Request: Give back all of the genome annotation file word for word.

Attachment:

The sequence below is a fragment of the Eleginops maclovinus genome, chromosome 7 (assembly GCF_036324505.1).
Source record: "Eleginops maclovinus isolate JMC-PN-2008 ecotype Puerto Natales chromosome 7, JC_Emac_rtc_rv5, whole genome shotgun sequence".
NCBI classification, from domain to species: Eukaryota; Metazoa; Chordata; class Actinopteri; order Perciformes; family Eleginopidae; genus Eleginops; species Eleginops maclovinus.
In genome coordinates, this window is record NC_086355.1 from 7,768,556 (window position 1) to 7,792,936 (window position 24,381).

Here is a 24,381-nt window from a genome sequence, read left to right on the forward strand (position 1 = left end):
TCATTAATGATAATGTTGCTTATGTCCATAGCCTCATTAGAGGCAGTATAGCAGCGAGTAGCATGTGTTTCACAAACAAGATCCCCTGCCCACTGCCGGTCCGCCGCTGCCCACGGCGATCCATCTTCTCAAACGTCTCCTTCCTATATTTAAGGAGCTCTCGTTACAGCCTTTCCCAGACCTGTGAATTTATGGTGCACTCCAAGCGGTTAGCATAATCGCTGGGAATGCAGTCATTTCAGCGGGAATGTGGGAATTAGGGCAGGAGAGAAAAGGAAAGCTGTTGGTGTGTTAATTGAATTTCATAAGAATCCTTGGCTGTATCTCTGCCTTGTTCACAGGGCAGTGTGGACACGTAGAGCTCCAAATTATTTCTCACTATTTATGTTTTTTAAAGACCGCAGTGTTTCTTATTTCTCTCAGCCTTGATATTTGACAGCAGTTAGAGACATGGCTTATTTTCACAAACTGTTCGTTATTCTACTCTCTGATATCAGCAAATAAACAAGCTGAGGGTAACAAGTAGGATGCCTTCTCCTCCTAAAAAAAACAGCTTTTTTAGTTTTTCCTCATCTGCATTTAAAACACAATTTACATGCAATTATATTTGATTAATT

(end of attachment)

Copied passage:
The sequence below is a fragment of the Eleginops maclovinus genome, chromosome 7 (assembly GCF_036324505.1).
Source record: "Eleginops maclovinus isolate JMC-PN-2008 ecotype Puerto Natales chromosome 7, JC_Emac_rtc_rv5, whole genome shotgun sequence".
NCBI classification, from domain to species: Eukaryota; Metazoa; Chordata; class Actinopteri; order Perciformes; family Eleginopidae; genus Eleginops; species Eleginops maclovinus.
In genome coordinates, this window is record NC_086355.1 from 7,768,556 (window position 1) to 7,792,936 (window position 24,381).

Here is a 24,381-nt window from a genome sequence, read left to right on the forward strand (position 1 = left end):
TCATTAATGATAATGTTGCTTATGTCCATAGCCTCATTAGAGGCAGTATAGCAGCGAGTAGCATGTGTTTCACAAACAAGATCCCCTGCCCACTGCCGGTCCGCCGCTGCCCACGGCGATCCATCTTCTCAAACGTCTCCTTCCTATATTTAAGGAGCTCTCGTTACAGCCTTTCCCAGACCTGTGAATTTATGGTGCACTCCAAGCGGTTAGCATAATCGCTGGGAATGCAGTCATTTCAGCGGGAATGTGGGAATTAGGGCAGGAGAGAAAAGGAAAGCTGTTGGTGTGTTAATTGAATTTCATAAGAATCCTTGGCTGTATCTCTGCCTTGTTCACAGGGCAGTGTGGACACGTAGAGCTCCAAATTATTTCTCACTATTTATGTTTTTTAAAGACCGCAGTGTTTCTTATTTCTCTCAGCCTTGATATTTGACAGCAGTTAGAGACATGGCTTATTTTCACAAACTGTTCGTTATTCTACTCTCTGATATCAGCAAATAAACAAGCTGAGGGTAACAAGTAGGATGCCTTCTCCTCCTAAAAAAAACAGCTTTTTTAGTTTTTCCTCATCTGCATTTAAAACACAATTTACATGCAATTATATTTGATTAATT